EPRs were considered at various sites in Canada - including Alberta and Darlington, Ontario - but those plans were shelved and a generic licensing process by the Canadian Nuclear Safety Commission was terminated.

In 2009, Italian utility Enel and EDF planned to build four EPRs but that plan was scrapped after Italy’s June 2011 referendum which rejected nuclear power. In 2012, Enel pulled out of the Flamanville EPR project.

The United Arab Emirates chose South Korean reactor technology over EPRs. Reflecting on that decision, former EDF head Francois Roussely concluded that while the EPR is “one of the best” third-generation designs, the complexity of the design is a “handicap”.

Likewise, Cambridge University nuclear engineer Tony Roulstone said in an October 2014 lecture that the EPR design is very safe but extraordinarily difficult to build - he described it as “unconstructable”.

According to the US’s Nuclear Regulatory Commission (NRC), EPRs have four sets of active safety systems, each capable of cooling the reactor on its own, and other safety features including a double-walled containment and a ’core catcher’ for holding melted reactor core materials after a severe accident.

But the safety of some EPR design choices has been questioned by the French government’s Institute for Radiological Protection and Nuclear Safety, and the EPR licensing process in the UK has been criticised.

Serious faults with pressure vessel metallurgy

On 7th April 2015, the French Nuclear Safety Authority (ASN) announced that fabrication defects had been found in the reactor pressure vessel of the Flamanville EPR, forged by Areva’s Creusot Forge subsidiary. Tests revealed areas with high carbon concentration resulting in “lower than expected mechanical toughness values”.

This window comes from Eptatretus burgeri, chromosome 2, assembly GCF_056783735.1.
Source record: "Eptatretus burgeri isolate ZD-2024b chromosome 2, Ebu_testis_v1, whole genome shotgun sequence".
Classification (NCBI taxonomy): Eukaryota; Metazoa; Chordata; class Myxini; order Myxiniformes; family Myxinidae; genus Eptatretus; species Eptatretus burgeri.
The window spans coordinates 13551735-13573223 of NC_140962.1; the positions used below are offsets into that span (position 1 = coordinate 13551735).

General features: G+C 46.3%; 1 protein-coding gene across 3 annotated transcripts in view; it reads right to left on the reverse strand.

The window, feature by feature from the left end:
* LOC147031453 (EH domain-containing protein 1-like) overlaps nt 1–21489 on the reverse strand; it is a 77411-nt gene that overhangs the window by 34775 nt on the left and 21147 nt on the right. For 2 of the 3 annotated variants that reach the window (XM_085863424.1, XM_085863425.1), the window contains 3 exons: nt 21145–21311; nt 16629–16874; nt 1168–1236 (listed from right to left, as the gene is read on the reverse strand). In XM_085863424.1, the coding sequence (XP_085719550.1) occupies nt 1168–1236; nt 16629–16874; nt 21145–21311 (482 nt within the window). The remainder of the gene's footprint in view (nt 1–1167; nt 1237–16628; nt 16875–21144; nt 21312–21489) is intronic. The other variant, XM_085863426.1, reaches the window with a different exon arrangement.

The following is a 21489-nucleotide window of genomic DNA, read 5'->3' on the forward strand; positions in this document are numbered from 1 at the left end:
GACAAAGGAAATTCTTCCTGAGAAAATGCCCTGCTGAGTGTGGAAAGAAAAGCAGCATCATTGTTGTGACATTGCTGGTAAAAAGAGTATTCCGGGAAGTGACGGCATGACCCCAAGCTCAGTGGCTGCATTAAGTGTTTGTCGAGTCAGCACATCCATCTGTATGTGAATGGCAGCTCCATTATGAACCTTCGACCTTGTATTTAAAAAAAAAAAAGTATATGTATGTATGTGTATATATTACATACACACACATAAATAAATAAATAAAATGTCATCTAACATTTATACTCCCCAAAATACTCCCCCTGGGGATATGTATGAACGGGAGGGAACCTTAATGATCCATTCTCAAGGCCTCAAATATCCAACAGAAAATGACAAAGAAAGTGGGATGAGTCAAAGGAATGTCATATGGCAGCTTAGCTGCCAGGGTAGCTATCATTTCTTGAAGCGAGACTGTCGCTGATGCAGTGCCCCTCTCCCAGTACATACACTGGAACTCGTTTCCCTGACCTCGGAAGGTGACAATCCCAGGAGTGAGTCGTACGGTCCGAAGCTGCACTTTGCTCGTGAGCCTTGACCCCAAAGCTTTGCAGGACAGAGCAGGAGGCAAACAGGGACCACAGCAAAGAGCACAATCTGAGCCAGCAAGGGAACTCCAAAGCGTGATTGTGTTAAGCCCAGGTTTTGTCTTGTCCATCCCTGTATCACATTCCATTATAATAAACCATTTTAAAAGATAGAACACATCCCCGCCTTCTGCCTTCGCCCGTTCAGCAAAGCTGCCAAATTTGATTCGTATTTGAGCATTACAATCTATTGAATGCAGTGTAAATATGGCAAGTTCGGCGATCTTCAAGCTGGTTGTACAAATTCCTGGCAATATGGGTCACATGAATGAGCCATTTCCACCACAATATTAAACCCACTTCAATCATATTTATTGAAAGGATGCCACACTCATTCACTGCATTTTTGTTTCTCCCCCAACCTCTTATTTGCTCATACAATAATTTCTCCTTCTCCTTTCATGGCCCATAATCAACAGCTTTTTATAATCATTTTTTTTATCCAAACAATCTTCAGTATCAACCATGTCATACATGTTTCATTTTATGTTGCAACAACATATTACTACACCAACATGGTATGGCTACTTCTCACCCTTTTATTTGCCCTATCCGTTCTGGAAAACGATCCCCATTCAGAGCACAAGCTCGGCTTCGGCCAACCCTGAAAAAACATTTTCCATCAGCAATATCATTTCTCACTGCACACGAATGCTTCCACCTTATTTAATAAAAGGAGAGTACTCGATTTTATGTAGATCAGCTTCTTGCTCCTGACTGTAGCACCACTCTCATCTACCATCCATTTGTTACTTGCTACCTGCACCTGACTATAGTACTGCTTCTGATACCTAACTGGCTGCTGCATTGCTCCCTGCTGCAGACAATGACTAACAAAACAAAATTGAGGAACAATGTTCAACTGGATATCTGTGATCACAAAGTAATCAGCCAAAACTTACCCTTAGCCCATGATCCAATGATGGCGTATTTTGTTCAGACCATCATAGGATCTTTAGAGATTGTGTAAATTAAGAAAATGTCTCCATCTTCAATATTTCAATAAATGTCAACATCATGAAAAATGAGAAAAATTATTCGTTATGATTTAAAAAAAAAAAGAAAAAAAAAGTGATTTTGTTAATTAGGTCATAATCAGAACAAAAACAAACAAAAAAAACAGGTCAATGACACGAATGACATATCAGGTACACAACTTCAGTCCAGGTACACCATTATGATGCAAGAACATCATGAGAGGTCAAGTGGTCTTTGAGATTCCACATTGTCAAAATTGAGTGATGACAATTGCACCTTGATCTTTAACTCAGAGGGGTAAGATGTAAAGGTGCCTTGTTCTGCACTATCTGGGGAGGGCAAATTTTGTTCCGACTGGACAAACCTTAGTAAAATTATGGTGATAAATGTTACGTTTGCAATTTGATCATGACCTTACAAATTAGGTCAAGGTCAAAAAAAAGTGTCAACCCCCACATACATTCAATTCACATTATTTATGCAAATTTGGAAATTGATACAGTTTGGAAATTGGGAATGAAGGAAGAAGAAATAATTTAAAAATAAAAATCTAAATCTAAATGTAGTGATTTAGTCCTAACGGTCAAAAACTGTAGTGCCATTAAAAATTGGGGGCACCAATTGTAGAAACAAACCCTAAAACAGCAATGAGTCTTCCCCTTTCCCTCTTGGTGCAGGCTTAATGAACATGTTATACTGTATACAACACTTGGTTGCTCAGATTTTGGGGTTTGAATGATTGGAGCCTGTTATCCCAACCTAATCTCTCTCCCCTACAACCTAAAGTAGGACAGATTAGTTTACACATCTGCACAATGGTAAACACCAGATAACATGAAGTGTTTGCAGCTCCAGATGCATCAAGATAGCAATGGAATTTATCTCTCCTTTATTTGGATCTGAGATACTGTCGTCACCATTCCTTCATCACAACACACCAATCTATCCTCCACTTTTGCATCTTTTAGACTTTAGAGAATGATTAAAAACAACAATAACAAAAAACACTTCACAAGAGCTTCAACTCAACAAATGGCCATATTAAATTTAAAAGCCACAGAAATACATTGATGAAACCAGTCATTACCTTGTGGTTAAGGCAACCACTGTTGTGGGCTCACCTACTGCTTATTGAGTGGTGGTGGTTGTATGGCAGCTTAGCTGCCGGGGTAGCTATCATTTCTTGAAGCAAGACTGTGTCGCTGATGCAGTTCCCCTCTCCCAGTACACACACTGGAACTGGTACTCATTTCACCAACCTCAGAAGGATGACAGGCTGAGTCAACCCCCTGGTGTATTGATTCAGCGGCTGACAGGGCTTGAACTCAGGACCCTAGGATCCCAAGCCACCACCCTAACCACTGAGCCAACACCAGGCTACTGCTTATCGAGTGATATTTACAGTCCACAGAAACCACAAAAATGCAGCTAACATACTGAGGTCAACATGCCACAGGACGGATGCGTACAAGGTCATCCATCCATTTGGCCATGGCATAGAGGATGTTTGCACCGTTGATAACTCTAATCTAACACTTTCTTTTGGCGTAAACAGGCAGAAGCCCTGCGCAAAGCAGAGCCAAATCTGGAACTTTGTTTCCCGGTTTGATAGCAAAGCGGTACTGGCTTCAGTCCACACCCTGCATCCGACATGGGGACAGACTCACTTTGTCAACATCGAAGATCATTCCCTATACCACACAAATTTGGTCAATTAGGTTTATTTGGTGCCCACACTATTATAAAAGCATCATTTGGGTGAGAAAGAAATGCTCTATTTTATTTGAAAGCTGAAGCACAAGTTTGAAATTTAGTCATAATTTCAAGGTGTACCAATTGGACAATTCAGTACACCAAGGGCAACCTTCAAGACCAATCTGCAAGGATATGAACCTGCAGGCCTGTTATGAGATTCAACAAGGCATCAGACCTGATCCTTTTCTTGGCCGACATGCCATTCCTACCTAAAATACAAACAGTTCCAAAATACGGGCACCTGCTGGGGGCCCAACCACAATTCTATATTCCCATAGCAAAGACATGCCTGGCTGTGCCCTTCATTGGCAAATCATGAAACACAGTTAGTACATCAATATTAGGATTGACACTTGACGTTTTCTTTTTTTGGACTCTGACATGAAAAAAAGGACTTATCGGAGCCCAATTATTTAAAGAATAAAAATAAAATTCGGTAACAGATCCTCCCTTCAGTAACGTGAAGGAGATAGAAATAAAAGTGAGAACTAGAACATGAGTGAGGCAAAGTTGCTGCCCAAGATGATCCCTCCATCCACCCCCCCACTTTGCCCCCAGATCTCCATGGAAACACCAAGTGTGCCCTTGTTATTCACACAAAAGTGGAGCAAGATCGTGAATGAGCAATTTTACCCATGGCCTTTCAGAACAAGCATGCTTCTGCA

Pierre-Franck Chevet, head of ASN, said: “It is a serious fault, even a very serious fault, because it involves a crucial part of the nuclear reactor.”

The results of further tests are expected by October 2015. In one scenario, ASN will not require any remedial action and there will be minimal consequences for Areva. But if remedial action or replacement is required, it could be extremely expensive and problematic for Areva, all the more so because the pressure vessel has already been installed in the Flamanville EPR.

Asked what would happen if tests were negative, Chevet said: “Either EDF abandons the project or it takes out the vessel and starts building a new one ... this would be a very heavy operation in terms of cost and delay.”

In a worst-case scenario for Areva, the pressure vessel problem would kill the Flamanville reactor project. A former senior nuclear safety official told Le Parisien: “If the weakness of the steel is proved, I don’t hold out much hope for the survival of the [Flamanville] EPR project.”

French environmental minister Ségolène Royal congratulated ASN on its speedy reaction to the pressure vessel problem. Others are asking why the problem was not discovered before the vessel was installed. It is believed the problem involved an inaccurate material inspection device used between 2009 and 2014.

ASN’s Pierre-Franck Chevet acknowledged that “mistakes had been made”, adding: “It is more than 15 years since the last nuclear power stations were constructed in France. The expertise in some trades has not been sufficiently passed on from one generation to the next.”

Chevet said the reactor vessels for the UK’s two planned EPRs planned for Hinkley Point C could be affected as they have already been manufactured by the same company using the same manufacturing techniques - even though no formal order has been placed by EDF.

The two EPRs under construction in China might also be affected since the pressure vessels for those reactors were also made by Creusot Forge. China will not load fuel at the Taishan EPRs until safety issues have been resolved, China’s environment ministry said.

A senior manager of a Chinese nuclear company, speaking anonymously to the South China Morning Post, said: